Of course, some women in new media have had good experiences. But most of them work for larger, and more corporate, firms. Lauren Gaviser, a 29-year-old executive at the fast-growing Register.com, is pregnant with her first child. People have been greatly supportive, she says, and she'll get a generous maternity policyeight weeks' paid leave. She says she'd never consider bringing the child into work because she thinks it would distract her.
But when asked about details like long hours and breast feeding, Gaviser expresses some concern. First of all, the open-cubicle setup in the office doesn't offer privacy for breast pumping. "Like I'm going to lug this pump with me into the bathroom? No way. I'd be mortified. So I don't know what I'm going to do," she says. And though she has tried hard not to let her pregnancy slow down her productivity, she's often wished the office had a couch for napping. "I think the expectations haven't changed, which is a good thing. But on the other hand, it means you have to work really hard when you may not want to."
One mother who works as a content producer in Manhattan says she overheard her boss say she would never promote her because she left at five every day to be home for her son. Though bosses have often been understanding of her need to stay home with her child if he's sick, they've had little patience for her coming in late because she's been watching him in a school play. Even the idea of doing some work from home has been shunned. "The perception is, if you're not in the office, you're not working."
She blames the antimom sentiment on the young men who often manage tech companies. "It's kind of like having your life run by the worst crazy frat boy you went to college with," she says, adding that such executives simply haven't thought about dealing with sick children or needing a maternity leave. "Sooner or later you're going to have this generation of people who are going to start having kids."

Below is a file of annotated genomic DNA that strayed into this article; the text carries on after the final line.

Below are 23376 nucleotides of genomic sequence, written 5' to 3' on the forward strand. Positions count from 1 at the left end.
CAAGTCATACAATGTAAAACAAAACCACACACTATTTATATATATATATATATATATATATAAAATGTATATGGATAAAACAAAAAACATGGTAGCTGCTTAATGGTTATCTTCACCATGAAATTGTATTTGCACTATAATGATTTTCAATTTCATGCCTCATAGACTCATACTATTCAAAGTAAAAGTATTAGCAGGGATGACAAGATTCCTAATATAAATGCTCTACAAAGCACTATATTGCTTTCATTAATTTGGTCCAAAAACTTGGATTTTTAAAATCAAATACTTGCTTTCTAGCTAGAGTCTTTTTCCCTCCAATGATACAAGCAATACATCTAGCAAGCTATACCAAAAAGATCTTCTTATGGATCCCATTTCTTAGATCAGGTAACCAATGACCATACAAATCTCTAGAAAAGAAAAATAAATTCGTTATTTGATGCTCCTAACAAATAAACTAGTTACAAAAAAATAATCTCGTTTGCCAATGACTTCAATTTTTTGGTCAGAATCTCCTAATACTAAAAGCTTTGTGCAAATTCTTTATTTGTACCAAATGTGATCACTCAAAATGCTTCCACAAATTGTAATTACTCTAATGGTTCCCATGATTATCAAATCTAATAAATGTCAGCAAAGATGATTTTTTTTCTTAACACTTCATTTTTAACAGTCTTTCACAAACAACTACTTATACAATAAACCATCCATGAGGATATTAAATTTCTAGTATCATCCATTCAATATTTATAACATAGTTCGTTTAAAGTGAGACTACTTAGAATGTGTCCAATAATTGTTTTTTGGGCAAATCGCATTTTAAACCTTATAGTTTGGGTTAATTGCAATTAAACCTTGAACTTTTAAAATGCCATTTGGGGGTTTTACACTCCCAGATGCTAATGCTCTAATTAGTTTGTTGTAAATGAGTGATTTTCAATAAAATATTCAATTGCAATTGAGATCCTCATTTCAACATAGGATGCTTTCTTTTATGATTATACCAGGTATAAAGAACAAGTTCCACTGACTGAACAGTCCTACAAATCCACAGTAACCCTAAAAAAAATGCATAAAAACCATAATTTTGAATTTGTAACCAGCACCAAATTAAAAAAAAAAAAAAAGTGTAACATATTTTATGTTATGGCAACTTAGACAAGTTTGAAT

Christine Grillo is of that generation. A 30-year-old site producer at the New York office of Raremedium, a Dallas-based Web-development firm, she's now pregnant with her first child. Although coworkers and management have been supportive, Grillo says, the company didn't even have a maternity policy in place until last year, when a coworker became the first to get pregnant.
"I really think that when she got pregnant, they were like, wow, this could happen again," she says. "I don't think it's intentional discriminationit just doesn't occur to them." Now new moms get 90 days of leave with 60 percent of their salary. "If new media wanted to be really innovative," Grillo says, "they could do little things, like have rooms for using a breast pump." Instead, she says, "mommies are looked at as sort of the crippled workforce," and the less-than-helpful policies "beg the question: Does new media want mommies being there?"
Judging by the opinions of mothers in the field, a few perks could go a long way. "I feel way more valued by someone saying, 'If you need to stay home, then stay home,' " says the Manhattan-based content producer, "rather than, 'Here's some more stock options.' "